Do you consider the conversation over? It probably isn’t the answer any of us would like. We’d like to hear that we are able, by our goodness and our effort, to give ourselves as a pleasing offering to God. I hear person after person in the hospital express worries but say they have tried to be good people and live for Jesus. But when we go down that path, when we show our goodness and hope that we are able to be worthy of God’s love, we realize we are offensive in his sight. It is only through trust in Jesus that we receive his words. It is only through trust in Jesus that we receive his true body and true blood. So Jesus places a decision in front of each of us today. Do we walk away, saying that the only way we will receive salvation is by our own works? Or do we, like Peter and the rest of the Twelve, confess that Jesus is the one who has the words of life? Will we accept these hard teachings and continue to realize that Jesus is indeed God the Son who has given himself for us? May we have the grace Peter did, seeing that Jesus has the words of life. His word is life. He himself is the life. Trust in Jesus! He is the one who is able to give his life for you, for me, and for the whole world. Thanks be to God.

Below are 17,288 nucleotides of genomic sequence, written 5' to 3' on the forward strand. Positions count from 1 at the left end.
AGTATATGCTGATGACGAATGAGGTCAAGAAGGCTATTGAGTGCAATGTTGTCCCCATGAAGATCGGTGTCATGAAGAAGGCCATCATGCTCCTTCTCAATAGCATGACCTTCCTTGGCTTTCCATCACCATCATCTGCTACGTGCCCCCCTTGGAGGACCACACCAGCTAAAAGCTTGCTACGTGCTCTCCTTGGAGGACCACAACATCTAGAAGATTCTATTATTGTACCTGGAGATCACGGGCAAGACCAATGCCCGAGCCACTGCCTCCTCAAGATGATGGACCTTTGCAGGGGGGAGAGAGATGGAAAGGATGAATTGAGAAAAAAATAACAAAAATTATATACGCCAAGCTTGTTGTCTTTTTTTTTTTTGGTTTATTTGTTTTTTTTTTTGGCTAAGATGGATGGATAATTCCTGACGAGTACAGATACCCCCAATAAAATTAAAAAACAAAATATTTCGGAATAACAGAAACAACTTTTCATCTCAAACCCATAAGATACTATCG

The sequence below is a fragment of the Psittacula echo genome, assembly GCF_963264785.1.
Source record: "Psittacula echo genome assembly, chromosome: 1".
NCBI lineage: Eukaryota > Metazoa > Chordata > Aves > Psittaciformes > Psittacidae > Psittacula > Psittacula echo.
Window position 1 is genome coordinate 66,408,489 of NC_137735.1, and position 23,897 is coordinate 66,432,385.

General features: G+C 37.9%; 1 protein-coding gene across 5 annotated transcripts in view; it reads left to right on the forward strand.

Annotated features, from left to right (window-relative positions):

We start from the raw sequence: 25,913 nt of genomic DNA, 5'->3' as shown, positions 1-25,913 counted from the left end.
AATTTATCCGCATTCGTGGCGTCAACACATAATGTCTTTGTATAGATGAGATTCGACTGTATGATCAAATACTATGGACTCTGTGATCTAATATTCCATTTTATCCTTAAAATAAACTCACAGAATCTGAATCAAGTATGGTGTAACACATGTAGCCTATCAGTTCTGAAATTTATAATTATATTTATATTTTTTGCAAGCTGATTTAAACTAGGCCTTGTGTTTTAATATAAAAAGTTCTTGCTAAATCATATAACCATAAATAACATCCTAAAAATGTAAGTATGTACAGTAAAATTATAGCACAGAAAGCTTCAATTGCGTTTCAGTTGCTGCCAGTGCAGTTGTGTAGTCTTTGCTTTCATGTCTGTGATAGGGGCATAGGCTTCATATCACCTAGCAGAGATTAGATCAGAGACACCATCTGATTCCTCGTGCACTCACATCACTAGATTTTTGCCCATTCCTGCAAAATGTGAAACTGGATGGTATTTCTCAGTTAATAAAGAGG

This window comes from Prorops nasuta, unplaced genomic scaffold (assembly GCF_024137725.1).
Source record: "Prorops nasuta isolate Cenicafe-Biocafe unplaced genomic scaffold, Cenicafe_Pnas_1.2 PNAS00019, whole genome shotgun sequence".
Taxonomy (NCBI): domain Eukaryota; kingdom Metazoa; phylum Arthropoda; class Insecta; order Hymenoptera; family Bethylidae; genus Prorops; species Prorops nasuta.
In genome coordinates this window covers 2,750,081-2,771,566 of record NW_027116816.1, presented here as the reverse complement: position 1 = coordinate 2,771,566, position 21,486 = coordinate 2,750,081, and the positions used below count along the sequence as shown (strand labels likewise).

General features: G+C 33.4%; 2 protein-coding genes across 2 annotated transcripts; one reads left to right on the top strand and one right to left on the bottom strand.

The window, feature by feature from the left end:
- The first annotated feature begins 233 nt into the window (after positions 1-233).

Now may our Lord give you grace, guarding your hearts and minds through Christ Jesus. Amen.